March Is National Nutrition Month – Eat Right With Colors

by Elizabeth Cowie, MS, RD, LD

March may make one think of the beautiful colors of spring that start to emerge such as rainbows after a spring storm or rainbows that lead to a pot of gold at St. Pat’s Day. March is also a time to celebrate eating well. National Nutrition Month® is a nutrition education and social marketing campaign created by the American Dietetic Association that is celebrated each March. This year’s National Nutrition Month® focus is “Eat Right with Color”. Of course this pertains to the brilliant colors that come naturally in our fruits and vegetables and not those that are artificially manufactured in processed foods.

When shopping in the produce section of the grocery store or at the local farmer’s market, you’ll see a wide spectrum of color. The brilliant hues of our vegetables and fruit give us very specific health properties. In order to obtain the most health properties from our diet, we should eat a broad variety of produce from the whole color spectrum. This way, we will benefit from the full array of phytochemicals, or plant chemicals, that work synergistically to help slow the aging process and prevent many chronic diseases such as cancer, heart disease, stroke, diabetes, obesity, and cataracts.

For example, fruits with a reddish color, such as tomatoes, watermelon and pink grapefruit contain lycopene which might help prevent cancers, especially prostate cancer.
Beta-carotene and the other carotenoids give the gorgeous orange color in foods such as sweet potatoes, cantaloupe, yellow peppers, butternut squash and carrots. Eating these carotenoid-rich foods often, can help reduce the risk of cancer and heart disease, as well as help boost immunity.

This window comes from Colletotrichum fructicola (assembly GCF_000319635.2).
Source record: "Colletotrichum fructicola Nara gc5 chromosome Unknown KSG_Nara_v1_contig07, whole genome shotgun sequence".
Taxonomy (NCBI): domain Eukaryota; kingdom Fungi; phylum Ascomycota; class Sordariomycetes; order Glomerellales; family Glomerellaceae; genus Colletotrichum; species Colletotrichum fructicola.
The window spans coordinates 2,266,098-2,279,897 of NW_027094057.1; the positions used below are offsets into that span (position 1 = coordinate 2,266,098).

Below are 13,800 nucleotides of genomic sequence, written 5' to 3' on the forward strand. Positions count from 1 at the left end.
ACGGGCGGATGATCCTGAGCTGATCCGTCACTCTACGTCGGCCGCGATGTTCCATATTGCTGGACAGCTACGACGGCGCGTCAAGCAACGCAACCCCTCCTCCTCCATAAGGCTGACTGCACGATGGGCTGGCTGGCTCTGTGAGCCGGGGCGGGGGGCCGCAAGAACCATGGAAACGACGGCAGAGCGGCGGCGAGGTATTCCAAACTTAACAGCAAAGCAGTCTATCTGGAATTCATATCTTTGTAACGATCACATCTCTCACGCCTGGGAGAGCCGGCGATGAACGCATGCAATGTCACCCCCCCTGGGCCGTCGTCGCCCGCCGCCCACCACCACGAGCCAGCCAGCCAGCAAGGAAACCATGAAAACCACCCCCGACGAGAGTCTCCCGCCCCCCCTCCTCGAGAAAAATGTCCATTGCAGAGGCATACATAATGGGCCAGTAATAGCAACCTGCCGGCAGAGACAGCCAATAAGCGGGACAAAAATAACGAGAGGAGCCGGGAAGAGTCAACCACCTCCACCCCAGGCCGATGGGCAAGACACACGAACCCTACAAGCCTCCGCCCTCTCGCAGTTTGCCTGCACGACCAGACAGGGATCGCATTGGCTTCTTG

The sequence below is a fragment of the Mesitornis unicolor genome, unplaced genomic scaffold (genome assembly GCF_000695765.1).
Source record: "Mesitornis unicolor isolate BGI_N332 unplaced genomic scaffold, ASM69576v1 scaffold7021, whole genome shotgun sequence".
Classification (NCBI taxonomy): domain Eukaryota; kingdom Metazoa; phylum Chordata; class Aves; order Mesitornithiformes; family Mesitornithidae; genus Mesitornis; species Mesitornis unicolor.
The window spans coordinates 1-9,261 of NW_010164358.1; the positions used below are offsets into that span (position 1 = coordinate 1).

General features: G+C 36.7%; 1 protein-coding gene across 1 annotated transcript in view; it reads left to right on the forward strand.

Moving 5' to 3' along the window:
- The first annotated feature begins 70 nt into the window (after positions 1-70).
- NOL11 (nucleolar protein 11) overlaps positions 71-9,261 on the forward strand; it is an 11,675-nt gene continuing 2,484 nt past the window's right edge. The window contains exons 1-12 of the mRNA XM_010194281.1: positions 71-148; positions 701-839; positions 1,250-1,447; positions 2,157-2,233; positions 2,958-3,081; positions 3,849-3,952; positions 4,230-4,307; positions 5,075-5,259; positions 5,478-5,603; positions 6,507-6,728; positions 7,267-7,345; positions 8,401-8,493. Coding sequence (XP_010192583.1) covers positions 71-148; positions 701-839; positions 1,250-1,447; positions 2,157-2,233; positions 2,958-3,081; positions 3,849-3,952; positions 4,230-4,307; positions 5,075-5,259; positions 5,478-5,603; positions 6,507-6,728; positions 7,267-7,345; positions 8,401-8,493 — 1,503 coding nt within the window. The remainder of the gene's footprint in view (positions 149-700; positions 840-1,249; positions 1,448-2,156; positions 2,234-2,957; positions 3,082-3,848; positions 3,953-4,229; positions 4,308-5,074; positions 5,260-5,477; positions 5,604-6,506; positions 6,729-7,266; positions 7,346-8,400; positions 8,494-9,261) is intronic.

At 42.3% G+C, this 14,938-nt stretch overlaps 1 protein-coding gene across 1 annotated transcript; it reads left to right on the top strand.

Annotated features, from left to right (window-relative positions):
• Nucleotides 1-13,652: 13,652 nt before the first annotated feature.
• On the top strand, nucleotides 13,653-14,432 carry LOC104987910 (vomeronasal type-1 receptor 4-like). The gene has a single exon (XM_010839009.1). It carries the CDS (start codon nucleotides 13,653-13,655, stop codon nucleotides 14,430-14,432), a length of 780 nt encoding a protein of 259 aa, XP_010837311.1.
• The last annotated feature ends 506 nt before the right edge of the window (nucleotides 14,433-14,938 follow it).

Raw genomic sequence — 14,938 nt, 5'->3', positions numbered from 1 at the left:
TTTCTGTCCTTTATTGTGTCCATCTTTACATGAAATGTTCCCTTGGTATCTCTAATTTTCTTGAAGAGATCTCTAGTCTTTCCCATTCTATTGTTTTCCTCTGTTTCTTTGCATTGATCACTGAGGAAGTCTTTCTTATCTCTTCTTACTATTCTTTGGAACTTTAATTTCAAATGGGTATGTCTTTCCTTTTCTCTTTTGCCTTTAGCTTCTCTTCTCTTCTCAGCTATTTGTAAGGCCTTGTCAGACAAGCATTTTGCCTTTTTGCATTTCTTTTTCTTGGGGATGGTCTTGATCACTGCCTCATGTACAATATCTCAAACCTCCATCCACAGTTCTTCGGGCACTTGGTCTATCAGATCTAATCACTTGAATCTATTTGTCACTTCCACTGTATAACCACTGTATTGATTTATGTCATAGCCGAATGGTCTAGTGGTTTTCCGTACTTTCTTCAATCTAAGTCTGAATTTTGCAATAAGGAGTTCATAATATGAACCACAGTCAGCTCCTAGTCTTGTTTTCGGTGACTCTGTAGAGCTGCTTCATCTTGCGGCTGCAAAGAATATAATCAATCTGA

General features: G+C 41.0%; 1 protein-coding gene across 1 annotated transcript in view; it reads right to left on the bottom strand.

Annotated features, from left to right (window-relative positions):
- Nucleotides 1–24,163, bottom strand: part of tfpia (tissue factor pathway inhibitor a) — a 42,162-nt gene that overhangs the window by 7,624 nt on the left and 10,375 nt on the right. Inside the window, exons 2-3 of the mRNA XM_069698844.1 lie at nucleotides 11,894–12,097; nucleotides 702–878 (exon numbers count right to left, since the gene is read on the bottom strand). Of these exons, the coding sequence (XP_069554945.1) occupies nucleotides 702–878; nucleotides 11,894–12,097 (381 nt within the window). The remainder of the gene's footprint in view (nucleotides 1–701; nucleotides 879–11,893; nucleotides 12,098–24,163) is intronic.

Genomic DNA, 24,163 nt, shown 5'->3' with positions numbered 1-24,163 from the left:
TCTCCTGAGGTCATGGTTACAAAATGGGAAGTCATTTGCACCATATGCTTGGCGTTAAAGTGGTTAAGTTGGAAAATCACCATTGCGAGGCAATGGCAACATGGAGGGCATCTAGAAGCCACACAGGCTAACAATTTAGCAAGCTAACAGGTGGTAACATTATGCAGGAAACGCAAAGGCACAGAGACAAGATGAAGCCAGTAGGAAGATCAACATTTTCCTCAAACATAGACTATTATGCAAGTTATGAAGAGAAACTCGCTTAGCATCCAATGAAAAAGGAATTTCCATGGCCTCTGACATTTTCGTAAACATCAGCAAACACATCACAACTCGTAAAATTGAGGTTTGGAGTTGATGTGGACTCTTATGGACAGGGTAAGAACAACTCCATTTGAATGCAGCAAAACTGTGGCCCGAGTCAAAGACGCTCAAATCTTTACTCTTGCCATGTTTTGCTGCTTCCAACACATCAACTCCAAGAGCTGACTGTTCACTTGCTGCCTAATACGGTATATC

Zeaxanthin is found in several yellowish foods such as corn, oranges, grapes and egg yolks. Lutein is found in green foods such as broccoli, peas, spinach and other green leafy vegetables. Both of these substances work together in our bodies and are known to help keep eyes healthy and prevent age-related blindness called macular degeneration and possibly cataracts.

Those fruits and vegetables with a blue and purplish hue such as eggplant, berries, plums and red grapes contain plant chemicals called anthocyanins which are powerful antioxidants that protect cells from damage and may help reduce risk of some cancers, heart disease and stroke. They may even help improve memory functioning and slow the aging process.

Even vegetables with “no color” such as cauliflower, garlic, onions and mushrooms have amazing health benefits. These white foods contain pigments called anthoxanthins and chemicals such as allicin that help to lower blood pressure and cholesterol, and may help to prevent stomach cancer.
So, enjoy taking in the spring colors around you this March and “Eat Right with Color”.
Elizabeth Cowie, MS, RD, LD is the Store Nutritionist for Sappington Farmers Market Sappington Market is located at 8400 Watson Road, (314) 843-7848.

The Healthy Planet does not endorse any information contained in articles, advertisements or directory listings and we suggest consulting a health care professional before beginning any therapy or medical treatment.